Research Article | Volume 10, Issue 3, May, 2022

Assessing DNA barcodes species discriminating ability and phylogenetic relation within Embelia species

Shrisha Naik Bajpe K. M. Marulasiddaswamy Ramith Ramu Abhijeeth S. Badiger Maruthi Katenahally Rudrappa Ramachandra Kukkundoor Kini   

Open Access   

Published:  Apr 10, 2022

DOI: 10.7324/JABB.2022.100304
Abstract

Member of Embelia is economically important medicinal plants. Embelia ribes is red listed endangered species. DNA barcodes Interspersed Transcribed Spacer (ITS), matK, rbcL, and psbA-trnH were selected for its species discrimination ability using TaxonDNA software and tree-based maximum likelihood monophyly analysis. The results showed that the species identification success rate of psbA-trnL and ITS+ psbA-trnL combination has high success rate “best match” and “best close match” functions on TaxonDNA. Among the barcodes employed, plastid psbA-trnL showed the highest success rate followed by ITS and rbcL while matK had the weak discriminating ability. In the concatenated sequences, the high discriminating rate was seen in ITS+psbA, ITS+matK+rbcL, and ITS+matK+rbcL+psbA. In the tree-based analysis, disjunct distribution of the E. ribes species was observed in the ITS phylogeny. It is necessary to know the discriminatory ability of single or combinations of barcodes to detect variation at the inter and intraspecies levels.


Keyword:     Emblia species Taxon DNA Phylogenetic tree DNA barcodes Species discrimination


Citation:

Bajpe SN, Marulasiddaswamy KM, Ramu R, Badiger AS, Rudrappa MK, Kini RK. Assessing DNA barcodes species discriminating ability and phylogenetic relation within Embelia species. J App Biol Biotech. 2022;10(3):22-27. DOI: 10.7324/JABB.2022.100304

Copyright: Author(s). This is an Open Access article distributed under the terms of the Creative Commons Attribution-NonCommercial-ShareAlike license.

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1. INTRODUCTION

In tropical and subtropical climatic areas across the world, there are numerous species of Embelia. Embelia is climber/shrubs belonging to the sub-family Myrsinoideae of family Primulaceae. Embelia ribes is commonly known as Vidanga which is a Red-listed species (Low Risk-Near Threatened) [1]. In the traditional medicine systems Ayurveda, Siddha, and Unani parts of E. ribes are utilized. It is hard to distinguish the fruit of E. ribes from black pepper therefore pepper is added as an adulterant. Members of the Myrsinoideae family are economically, medicinally important plants. Seed and fruits of the Embelia species contain marker molecule embelin [2].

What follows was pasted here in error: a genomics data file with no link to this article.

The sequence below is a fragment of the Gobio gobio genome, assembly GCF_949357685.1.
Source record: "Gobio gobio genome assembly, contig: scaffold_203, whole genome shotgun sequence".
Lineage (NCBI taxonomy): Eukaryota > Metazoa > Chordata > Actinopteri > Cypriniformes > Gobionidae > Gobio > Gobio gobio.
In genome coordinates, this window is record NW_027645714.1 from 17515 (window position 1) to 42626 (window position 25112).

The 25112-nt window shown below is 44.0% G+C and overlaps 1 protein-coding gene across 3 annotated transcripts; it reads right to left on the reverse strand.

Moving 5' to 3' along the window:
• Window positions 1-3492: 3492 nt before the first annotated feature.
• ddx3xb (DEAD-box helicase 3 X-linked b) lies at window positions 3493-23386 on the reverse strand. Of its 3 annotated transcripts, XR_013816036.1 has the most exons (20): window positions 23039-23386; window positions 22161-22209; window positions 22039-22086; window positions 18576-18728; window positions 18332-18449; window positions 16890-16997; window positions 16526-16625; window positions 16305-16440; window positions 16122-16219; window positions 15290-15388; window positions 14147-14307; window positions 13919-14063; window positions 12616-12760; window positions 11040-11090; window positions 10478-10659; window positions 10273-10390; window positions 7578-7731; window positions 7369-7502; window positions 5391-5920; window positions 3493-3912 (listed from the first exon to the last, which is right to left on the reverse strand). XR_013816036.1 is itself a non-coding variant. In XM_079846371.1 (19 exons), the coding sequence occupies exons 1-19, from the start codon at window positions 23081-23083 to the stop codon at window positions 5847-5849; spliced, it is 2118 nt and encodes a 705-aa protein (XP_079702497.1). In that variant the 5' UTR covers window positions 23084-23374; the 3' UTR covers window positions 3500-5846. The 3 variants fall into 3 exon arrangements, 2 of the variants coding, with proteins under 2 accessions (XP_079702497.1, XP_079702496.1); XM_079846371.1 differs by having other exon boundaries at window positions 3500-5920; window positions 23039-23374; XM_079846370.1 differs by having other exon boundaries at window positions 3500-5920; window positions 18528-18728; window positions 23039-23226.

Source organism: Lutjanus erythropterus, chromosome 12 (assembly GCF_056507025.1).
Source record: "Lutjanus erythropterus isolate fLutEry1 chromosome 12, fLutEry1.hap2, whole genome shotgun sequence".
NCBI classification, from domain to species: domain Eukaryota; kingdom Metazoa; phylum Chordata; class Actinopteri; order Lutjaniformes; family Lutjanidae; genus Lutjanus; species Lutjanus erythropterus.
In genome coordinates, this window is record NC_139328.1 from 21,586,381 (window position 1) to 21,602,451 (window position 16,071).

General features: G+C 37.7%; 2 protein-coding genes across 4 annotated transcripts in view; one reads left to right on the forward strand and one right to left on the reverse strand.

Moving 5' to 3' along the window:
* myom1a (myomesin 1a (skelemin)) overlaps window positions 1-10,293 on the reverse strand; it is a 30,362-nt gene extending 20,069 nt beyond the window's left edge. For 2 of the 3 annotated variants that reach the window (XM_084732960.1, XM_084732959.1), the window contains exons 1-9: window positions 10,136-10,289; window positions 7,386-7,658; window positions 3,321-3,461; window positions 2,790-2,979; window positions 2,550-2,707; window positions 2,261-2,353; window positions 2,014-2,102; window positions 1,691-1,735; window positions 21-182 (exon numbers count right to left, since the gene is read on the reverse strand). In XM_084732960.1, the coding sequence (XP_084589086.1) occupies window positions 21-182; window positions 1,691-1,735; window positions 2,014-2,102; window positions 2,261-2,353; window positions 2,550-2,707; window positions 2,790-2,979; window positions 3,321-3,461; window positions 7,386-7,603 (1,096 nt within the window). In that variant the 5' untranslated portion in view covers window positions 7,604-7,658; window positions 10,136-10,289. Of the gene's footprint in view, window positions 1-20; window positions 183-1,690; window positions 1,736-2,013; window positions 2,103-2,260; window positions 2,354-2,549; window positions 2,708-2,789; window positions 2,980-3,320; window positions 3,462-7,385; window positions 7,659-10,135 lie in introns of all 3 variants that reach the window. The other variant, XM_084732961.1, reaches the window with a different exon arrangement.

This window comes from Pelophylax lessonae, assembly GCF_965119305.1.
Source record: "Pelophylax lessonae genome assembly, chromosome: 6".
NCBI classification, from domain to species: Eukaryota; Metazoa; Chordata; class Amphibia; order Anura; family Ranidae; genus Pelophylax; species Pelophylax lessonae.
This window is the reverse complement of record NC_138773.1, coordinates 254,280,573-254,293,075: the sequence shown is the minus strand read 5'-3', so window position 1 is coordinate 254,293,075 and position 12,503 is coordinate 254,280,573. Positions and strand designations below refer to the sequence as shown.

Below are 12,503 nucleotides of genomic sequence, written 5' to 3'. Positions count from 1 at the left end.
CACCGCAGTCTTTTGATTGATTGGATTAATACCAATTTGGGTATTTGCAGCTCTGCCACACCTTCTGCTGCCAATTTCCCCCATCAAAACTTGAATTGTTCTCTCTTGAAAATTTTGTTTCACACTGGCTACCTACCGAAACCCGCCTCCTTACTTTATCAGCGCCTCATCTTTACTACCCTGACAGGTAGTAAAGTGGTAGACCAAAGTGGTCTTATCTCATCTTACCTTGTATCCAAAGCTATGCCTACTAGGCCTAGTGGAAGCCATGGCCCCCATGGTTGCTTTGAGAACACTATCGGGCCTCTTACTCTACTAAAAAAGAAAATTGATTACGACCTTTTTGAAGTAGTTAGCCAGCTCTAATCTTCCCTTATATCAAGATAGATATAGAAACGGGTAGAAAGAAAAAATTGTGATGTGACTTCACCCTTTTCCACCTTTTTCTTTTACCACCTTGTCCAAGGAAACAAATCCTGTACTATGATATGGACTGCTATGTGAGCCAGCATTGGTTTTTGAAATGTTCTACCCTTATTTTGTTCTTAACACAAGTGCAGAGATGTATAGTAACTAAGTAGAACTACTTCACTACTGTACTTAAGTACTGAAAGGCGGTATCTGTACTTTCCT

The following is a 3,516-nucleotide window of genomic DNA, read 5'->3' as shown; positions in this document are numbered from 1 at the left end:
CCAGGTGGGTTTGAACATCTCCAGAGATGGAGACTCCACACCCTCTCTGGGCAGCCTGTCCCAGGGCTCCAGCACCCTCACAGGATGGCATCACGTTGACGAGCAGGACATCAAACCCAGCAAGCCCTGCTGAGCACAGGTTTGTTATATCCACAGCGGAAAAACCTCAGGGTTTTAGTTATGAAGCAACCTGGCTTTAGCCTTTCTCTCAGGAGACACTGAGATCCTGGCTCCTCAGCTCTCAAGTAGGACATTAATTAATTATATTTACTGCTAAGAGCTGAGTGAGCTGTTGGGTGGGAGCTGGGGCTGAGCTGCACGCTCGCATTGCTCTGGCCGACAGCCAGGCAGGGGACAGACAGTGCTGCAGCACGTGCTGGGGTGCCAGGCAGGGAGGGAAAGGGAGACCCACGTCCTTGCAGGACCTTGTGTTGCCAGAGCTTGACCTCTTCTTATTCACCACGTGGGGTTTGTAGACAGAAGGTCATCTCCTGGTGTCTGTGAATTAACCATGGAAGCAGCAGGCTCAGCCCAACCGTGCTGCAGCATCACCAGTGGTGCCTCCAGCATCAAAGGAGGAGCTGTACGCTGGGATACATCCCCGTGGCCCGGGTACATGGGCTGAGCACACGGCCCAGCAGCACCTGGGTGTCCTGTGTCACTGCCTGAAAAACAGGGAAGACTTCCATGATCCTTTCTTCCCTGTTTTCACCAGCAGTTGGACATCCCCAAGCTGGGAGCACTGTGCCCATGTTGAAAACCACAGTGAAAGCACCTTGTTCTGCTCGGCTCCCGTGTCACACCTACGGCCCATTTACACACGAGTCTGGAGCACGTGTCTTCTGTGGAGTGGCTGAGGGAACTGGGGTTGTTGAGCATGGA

E. ribes is in high demand due to its use of Ayurvedic formulations, but it is frequently misidentified as Embelia basaal [1] and Embelia robusta [3]. Due to its growing demand E. ribes, is a commercially grown [4,5]. However, due to over-exploitation, depleting forest area, seed dormancy, embryos abortion, and hard seed coat, regeneration of the crop is poor [6]. There is the gradual disappearance of E. ribes due to the inherent sterility of the seeds [7,8]. Comparison of floral ontogeny of two each of Maesa and Embelia species, and Aegiceras corniculatum has shown phyllotaxy of 2/5-spiral development with few minor variations [9].

Phylogenetic analysis based on morphological characters, nuclear and chloroplast barcoding genes have been studied exhaustively for the genera belonging to family Primulaceae. Devaiah and Venkatasubramanian [10] have designed sequence characterized amplified region and also Random amplified polymorphic DNA (RAPD) marker for E. ribes to distinguish from the adulterants [11]. Amplified fragment length polymorphism has been used to detect polymorphisms in E. ribes and Embelia tsjeriam-cottam [12]. Chrungoo et al. have used Inter Simple Sequence Repeat (ISSR) primer and DNA barcode regions Interspersed Transcribed Spacer (ITS) and matK to check genetic diversity of E. ribes, Embelia subcoraceae, Embelia floribunda sampled from the North-east region of India. In a study by Bajpe et al. (2018), using DNA markers RAPD and ISSR the genetic variation within and between Embelia species, Maesa indica, and Ardisia solanacea from Karnataka’s the Western Ghats was analyzed.

To identify plants species a number of different DNA sequences regions been proposed; however, matK+rbcL is selected as core DNA barcodes along with ITS and trnH–psbA sequence [13]. Although these loci offer several advantages, it has long been recognized that no one locus is appropriate for all plant species. The objective of the current study is to assess the species discriminatory ability of DNA barcode and also, to understand the phylogenetic relation within the Embelia species.


2. MATERIALS AND METHODS

2.1 DNA Barcode Polymerase Chain Reaction (PCR), Sequencing, Homology Search

ITS4 and ITS5 sequence primers were used for PCR amplification of ITS1-5.8s-ITS2 sequence primers [14]. Primers (3FKIM and 1RKIM) designed by Ki-Joong Kim were used to amplify matK region following protocol described by the authors. Chromous Biotech, Bangalore sequenced the amplified products. Eighteen ITS sequences and six matK sequences were generated. After the sequences generated were submitted to the National Center for Biotechnology Information (NCBI) database, individual samples were granted accession numbers. Table 1 lists the sequences that have been deposited.

2.2. Phylogenetic Analyses and Species Discrimination

Multiple Sequence alignment (MSA) was carried out using Clustal W software. Phylogenetic trees were constructed using Mega X [15]. Using “Find best DNA model” within the Model feature of the Mega X software, model with lowest Bayesian information criterion (BIC) was obtained. With 1000 bootstrap (BS) replications, we built all the maximum likelihood (ML) phylogenetic trees applying best-fit DNA substitution model. Using the software Sequence Matrix, various barcode combinations were concatenated [16]. The Kimura 2-model was used to test the individual level discrimination rates for each marker using the “best match” (BM) and “best close match” (BCM) functions on TaxonDNA [17].